Summer may be over, but that doesn't mean the good times should die. No, not at all. In fact, the death of the good times may actually be the death of your sanity.
People are interesting creatures, ones with needs. Without eating, sleeping, drinking or socializing, they will fail either physically or mentally. This goes most for times when your life goals are dictated by bells and numbers — school. With school here it’s important to remember that you’re not just a student, you’re also a human being.
“All work and no play makes jack a dull boy” — an old quote with plenty of modern relevance. While hard work is important, hard play is a necessary supplement to make the work worthwhile. Real-life experience is what fuels creativity in writing and work, after all, no story is truly and 100 percent made up. As any English professor with say, all works of fiction are derived from other works of fiction, blended together in just the right way to convey a certain message the author has had bouncing around his head for a while. There are other ways to unfold stories besides reading them — one good way of doing this is experiencing them.
Think about all of the works of fiction and non-fiction alike that revolve around human strife, struggle and challenge. While some experiences may be stressful, or even downright bad, there’s nothing that can happen that can’t be learned from. Some of the greatest literary works derive from awful experiences. “Angela’s Ashes,” “The Boy in the Striped Pajamas,” “Schindlers List," all stories of hardship that inspire others and make them reflect on their own life and experiences, either making them want to be better people or making them feel fortunate for their relatively pleasant circumstances. Without these experiences, none of these great things would have ever been put onto paper.
What does this have to do with school you ask? Well, in school, writing is critical, along with motivation to do other things — such as repetitive, awful, dastardly, cruel, and preposterous math problems. A smile session has equal value to a study session in academics, as rigging yourself robotic will hardwire your thought process and make doing things like critical thought assignments very difficult for your now-boxed-in mind. This is why it’s sometimes good for your mind to focus on odd tasks, such as humor and gossip, to charge your creative thought process while at the same time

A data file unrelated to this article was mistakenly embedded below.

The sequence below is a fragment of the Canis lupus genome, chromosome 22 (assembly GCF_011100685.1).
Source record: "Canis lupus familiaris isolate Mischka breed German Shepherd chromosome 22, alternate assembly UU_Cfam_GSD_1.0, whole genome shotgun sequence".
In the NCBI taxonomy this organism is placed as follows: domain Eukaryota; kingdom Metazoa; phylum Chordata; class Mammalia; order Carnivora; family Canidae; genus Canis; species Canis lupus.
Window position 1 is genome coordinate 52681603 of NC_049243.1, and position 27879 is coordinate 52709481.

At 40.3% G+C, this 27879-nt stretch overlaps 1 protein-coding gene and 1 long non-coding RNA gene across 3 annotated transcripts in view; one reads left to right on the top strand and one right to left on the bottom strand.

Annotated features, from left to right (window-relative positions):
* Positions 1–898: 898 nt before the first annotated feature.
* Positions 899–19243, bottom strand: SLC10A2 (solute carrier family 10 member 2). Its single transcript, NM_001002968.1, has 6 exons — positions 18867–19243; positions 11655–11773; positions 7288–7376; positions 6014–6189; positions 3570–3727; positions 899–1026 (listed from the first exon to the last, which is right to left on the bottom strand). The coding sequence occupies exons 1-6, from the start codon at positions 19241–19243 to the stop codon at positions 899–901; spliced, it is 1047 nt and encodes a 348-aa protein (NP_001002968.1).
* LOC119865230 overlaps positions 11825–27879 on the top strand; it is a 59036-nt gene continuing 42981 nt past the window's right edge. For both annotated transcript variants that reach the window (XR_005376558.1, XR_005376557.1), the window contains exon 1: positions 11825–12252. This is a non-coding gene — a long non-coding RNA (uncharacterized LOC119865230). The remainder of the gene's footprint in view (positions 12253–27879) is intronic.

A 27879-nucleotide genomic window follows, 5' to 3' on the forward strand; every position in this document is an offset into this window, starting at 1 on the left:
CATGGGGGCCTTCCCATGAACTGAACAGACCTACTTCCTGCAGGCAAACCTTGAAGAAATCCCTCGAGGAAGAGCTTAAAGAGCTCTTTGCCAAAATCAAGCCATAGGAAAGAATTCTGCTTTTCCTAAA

keeping yourself from entering a crippling state of boredom or depression. You and you friends’ time together can make stories, build ideals, heighten your sense of humor and wit, or even inspire you to think in entirely new ways.
People rub off on you, and you bounce off of people. Ideas bouncing off of people makes them sharper and more effective to your potential audience, or even your teacher when writing anything from a story to English, to an experiment in a science class.
Now, of course I’m not telling you to simply drop all studying for buddy time because the guy in the newspaper said so, but all I have to say is, maintaining your sanity and maintaining your average go hand-in-hand. Always make room for the friends, experiences, stories and memories, that will eventually make up the content of all of your future endeavors, academic or otherwise, and if you ever do run into a road bump in the creative process, something like writer’s block, just reach into the back of your mind, those dusty old neurons rustling throughout the dark corners of your mind, who knows, you may end up wiping the dust off of a new-old classic.
Austin Czechowski is a junior at Cobleskill-Richmondville High School. Would you like A Word of Advice from him? Send him an email at firstname.lastname@example.org, or send him a letter to “Teen Talk: A Word of Advice,” C/O The Daily Star, P.O. Box 250, Oneonta, NY 13820. ‘Teen Talk’ columns can be found at www.thedailystar.com/teentalk.